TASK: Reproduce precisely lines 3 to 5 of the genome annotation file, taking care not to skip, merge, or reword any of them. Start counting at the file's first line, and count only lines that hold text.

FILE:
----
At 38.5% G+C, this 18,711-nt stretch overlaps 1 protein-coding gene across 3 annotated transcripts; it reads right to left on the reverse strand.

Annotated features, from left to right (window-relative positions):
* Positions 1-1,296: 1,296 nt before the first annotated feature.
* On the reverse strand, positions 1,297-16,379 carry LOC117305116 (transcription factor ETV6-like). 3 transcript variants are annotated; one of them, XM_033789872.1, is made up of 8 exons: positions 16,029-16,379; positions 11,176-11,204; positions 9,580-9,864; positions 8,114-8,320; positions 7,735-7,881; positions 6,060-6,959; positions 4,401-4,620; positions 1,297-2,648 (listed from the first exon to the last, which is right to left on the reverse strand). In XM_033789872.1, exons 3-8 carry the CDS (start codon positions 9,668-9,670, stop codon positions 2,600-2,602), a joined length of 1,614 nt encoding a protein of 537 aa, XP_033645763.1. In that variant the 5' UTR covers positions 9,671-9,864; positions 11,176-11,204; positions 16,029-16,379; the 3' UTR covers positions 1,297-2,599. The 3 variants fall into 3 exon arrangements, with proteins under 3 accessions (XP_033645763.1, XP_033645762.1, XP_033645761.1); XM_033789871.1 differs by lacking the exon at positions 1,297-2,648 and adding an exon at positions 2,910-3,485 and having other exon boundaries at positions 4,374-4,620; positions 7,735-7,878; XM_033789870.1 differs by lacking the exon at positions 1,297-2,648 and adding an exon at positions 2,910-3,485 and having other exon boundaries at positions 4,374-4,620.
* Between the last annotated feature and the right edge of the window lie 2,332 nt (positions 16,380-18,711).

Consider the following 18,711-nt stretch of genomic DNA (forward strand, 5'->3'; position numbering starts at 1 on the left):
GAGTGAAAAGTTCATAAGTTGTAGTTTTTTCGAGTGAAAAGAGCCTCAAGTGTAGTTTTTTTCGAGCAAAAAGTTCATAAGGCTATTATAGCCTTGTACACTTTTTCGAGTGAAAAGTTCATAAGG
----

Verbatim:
* Positions 1-1,296: 1,296 nt before the first annotated feature.
* On the reverse strand, positions 1,297-16,379 carry LOC117305116 (transcription factor ETV6-like). 3 transcript variants are annotated; one of them, XM_033789872.1, is made up of 8 exons: positions 16,029-16,379; positions 11,176-11,204; positions 9,580-9,864; positions 8,114-8,320; positions 7,735-7,881; positions 6,060-6,959; positions 4,401-4,620; positions 1,297-2,648 (listed from the first exon to the last, which is right to left on the reverse strand). In XM_033789872.1, exons 3-8 carry the CDS (start codon positions 9,668-9,670, stop codon positions 2,600-2,602), a joined length of 1,614 nt encoding a protein of 537 aa, XP_033645763.1. In that variant the 5' UTR covers positions 9,671-9,864; positions 11,176-11,204; positions 16,029-16,379; the 3' UTR covers positions 1,297-2,599. The 3 variants fall into 3 exon arrangements, with proteins under 3 accessions (XP_033645763.1, XP_033645762.1, XP_033645761.1); XM_033789871.1 differs by lacking the exon at positions 1,297-2,648 and adding an exon at positions 2,910-3,485 and having other exon boundaries at positions 4,374-4,620; positions 7,735-7,878; XM_033789870.1 differs by lacking the exon at positions 1,297-2,648 and adding an exon at positions 2,910-3,485 and having other exon boundaries at positions 4,374-4,620.
* Between the last annotated feature and the right edge of the window lie 2,332 nt (positions 16,380-18,711).